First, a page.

Data CollectorAlbania: Strategic Puls Research, Tirana; Armenia: Marketing Communications, Yerevan; Austria: GfK Austria GmbH, Vienna; Belarus: Belarus State University, Center for Sociological and Political Research, Minsk; The Centre of Political and Sociological Researches of Belarus State University; Belgium: TNS-Dimarso, Brussels; Nationaal instituut voor dataverzameling/Dimarso; Bosnia-Herzegovina: PULS doo; Sarajevo; Bulgaria: Institute of Sociology at the Bulgarian Academy of Sciences; Market LINKS-Research & Consulting, Sofia; Croatia: Market Research Agency ´Target´; University of Zagreb, Faculty of Law, Department of Social Work, Zagreb; Cyprus: CYMAR Market Research, Nicosia; Northern Cyprus: Prologue Consulting, Nocosia; Czech Republic: SC&C Ltd., Statistical Computations and Computing, Prague; Denmark: SFI Survey, The Danish national institute of social research, Copenhagen; Estonia: Saar Poll, Ltd., Tallinn; Finland: TNS Gallup Oy, Espoo; France: Institut de Sondages Lavialle (I.S.L.) Issy-les-Moulineaux; Research International; Georgia: GORBI Gallup International, Tbilisi; Germany: INFAS, Bonn; BIK MARPLAN Intermedia GmbH, Offenbach am Main; Great Britain: Quality Fieldwork & Research Services, Birmingham; Greece: Department of Psychology, School of Philosophy, The University of Athens; Metron Analysis S.A., Athens; Hungary: Szonda-Ipsos Média-, Vélemény - és Piaclutató Intézet, Budapest; Forsense Piackutató és Stratégiai Tanácsadó Kft., Budapest; Iceland: The Institute of Social Research at the University of Iceland; The Social Science Research Institute, Reykjavík; Ireland: The Survey Unit, The Economic and Social Research Institute, Dublin; TNS mrbi, Dublin; Northern Ireland: Research and Evalutation Services, Belfast; TNS mrbi, Dublin; Italy: Centro Ricerche Sociali di Moncomo G. e C. SaS, Milan; Kosovo: Strategic Marketing d.o.o., Pristina; Latvia: Latvia Social Research Centre; Latvian Facts, Riga; Lithuania: Baltic Surveys – market and public opinion research company Ltd., Vilnius; Luxembourg: ILRES Market Research; CEPS/INSTEAD, Differdange; Malta: MISCO International; Republic of Macedonia: Ss. Cyril and Methodius University of Skopje, Faculty of Philosophy, Skopje; Republic of Moldova: Institute of Marketing and Polls IMAS-INC Chisinau, Chisinau; Republic of Montenegro: Strategic Research, Podgorica; The Netherlands: Survey data, Tilburg; TNS NIPO, Amsterdam; Norway: Statistics Norway, Oslo; Poland: CBOS - Public Opinion Research Centre; Pentor Research International S.A., Warszawa; Portugal: TNS Euroteste - Marketing E Opinião, Lisboa; Romania: The Research Institute for the Quality of Life, Romanian Academy of Science (RIQL), Metro Media Transilvania, Bucharest; Russia: ROMIR, Moscow; Bashkirova and partners, Moscow; Serbia: Strategic Marketing d.o.o., Belgrade; Slovak Republic: TNS SK. S.r.o., Bratislava; Agentúra MVK, Bratislava Slovenia: Public Opinion and Mass Communications Research Center, Faculty of Social Sciences, University of Ljubljana; Spain: Data SA, Madrid; Metroscopia, Madrid; Sweden: ARS - research AB, Stockholm; Statistics Sweden (SCB), Örebro; Switzerland: M.I.S. Trend S.A., Lausanne; Turkey: SAM Arastirma, Danisma ve Tanitim Hizmetleri A.S. and Bulgu Arastirma ve Halka Iliskiler Ltd Sti, Istanbul; Bogazici University, Istanbul; Birim Arastirma; Ukraine: Social Monitoring Centre (NGO) and Ukrainian Institute for Social Research; Kiev International Institute of Sociology, Kiev; USA: The Gallup Organization, Princeton, NJ EVS 2017 Center for Economic and Social Studies (CESS), Tirana, Albania; InterRating CoLtd, Yerevan, Armenia; Institut für empirische Sozialforschung (IFES) GmbH, Vienna, Austria; Sorgu, Baku, Azerbaijan; Centre for Sociological and Political Research, Belarusian State University, Minsk, Belarus; Custom Concept d.o.o., Sarajevo, Bosnia and Herzegovina; Alpha Research LTD, Sofia, Bulgaria; Catholic University of Croatia, Zagreb, and GfK research Agency, Zagreb, Croatia; STEM/MARK, a.s., Praha, Czech Republic; Statistics Denmark - Survey, Copenhagen, Denmark; AS Emor,Tallinn, Estonia; Taloustutkimus Oy, Lemuntie 9, 00910 Helsinki, Finland; KANTAR PUBLIC - TAYLOR NELSON SOFRES, Paris, France; GORBI (Georgian Opinion Research Business International), Tbilisi, Georgia; Kantar Deutschland GmbH, Kantar Public, München, Germany; NatCen Social Research, London, Great Britain; Forsense, Budapest, Hungary; Social Science Research Institute, SSRI, University of Iceland, Reykjavik, Iceland; Doxa Spa, Milano, Italy; Baltic Surveys, Vilnius, Lithuania; DeFacto Consultancy, Podgorica, Montenegro; I&O Research B.V., Enschede, Netherlands and CentERdata, Tilburg, Netherlands; Faculty of Philosophy, Skopje, North Macedonia; Statistics Norway, Oslo, Norway; Centrum Badania Opinii Społecznej (Public Opinion Research Centre), Warszawa, Poland; IRES: Institutul Roman pentru Evaluare si Strategie, Romania; CESSI (Institute for comparative Social Research), Moscow, Russia; Nina media, Novi Sad, Serbia; Kantar TNS, Bratislava, Slovakia; University of Ljubljana, Faculty of Social Science, Ljubljana, Slovenia; MyWord Research SL, Madrid, Spain; IPSOS Observer Sweden AB, Härnösand, Sweden; M.I.S Trend S.A; Lausanne, Switzerland (Face-to-face) and Swiss Centre for Expertise in the Social Sciences FORS c/o University of Lausanne, Lausanne, Switzerland (Web-mail); GfK-Metris, Lisbon, Portugal; Social monitoring center, Kiev, Ukraine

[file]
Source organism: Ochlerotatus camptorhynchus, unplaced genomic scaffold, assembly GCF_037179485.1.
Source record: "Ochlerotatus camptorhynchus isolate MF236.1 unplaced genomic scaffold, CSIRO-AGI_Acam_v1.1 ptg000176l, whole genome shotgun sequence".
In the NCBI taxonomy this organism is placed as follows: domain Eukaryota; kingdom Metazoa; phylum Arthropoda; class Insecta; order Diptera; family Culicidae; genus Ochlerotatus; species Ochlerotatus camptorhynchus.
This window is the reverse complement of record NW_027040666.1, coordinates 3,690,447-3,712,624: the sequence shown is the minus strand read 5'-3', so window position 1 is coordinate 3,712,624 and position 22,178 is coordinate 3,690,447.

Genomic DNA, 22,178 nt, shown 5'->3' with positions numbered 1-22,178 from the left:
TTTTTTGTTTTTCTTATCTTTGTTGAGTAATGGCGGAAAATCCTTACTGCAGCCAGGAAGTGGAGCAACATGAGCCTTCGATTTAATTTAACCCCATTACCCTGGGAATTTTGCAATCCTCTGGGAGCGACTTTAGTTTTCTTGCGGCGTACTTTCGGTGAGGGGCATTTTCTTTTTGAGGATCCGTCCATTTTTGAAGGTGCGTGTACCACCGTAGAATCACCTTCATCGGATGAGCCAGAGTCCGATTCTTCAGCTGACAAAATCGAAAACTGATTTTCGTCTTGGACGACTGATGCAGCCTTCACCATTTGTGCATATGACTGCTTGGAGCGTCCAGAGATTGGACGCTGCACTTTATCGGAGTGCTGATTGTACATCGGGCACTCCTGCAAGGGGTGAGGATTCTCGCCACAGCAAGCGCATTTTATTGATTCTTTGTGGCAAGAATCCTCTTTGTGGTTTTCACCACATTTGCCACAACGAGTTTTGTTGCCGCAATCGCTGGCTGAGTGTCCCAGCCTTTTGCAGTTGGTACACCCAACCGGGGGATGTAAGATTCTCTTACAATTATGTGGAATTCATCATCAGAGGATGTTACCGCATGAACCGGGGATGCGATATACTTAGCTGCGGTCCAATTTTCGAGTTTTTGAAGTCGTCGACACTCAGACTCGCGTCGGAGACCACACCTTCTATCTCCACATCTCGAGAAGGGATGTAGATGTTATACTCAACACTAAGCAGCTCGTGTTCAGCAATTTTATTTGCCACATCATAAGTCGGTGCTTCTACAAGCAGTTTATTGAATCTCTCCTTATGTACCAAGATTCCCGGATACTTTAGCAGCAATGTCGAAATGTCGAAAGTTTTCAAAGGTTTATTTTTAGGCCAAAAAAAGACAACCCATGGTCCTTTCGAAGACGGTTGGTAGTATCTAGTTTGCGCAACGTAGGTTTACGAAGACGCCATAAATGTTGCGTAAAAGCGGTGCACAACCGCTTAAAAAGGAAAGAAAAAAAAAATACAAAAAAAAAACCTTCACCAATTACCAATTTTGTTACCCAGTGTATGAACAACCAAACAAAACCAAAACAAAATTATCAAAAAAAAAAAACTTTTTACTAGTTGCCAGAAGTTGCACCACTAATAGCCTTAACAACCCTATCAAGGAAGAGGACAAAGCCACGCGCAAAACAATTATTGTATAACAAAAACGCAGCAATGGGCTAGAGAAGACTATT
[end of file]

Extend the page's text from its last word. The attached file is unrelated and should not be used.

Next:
Date of Collection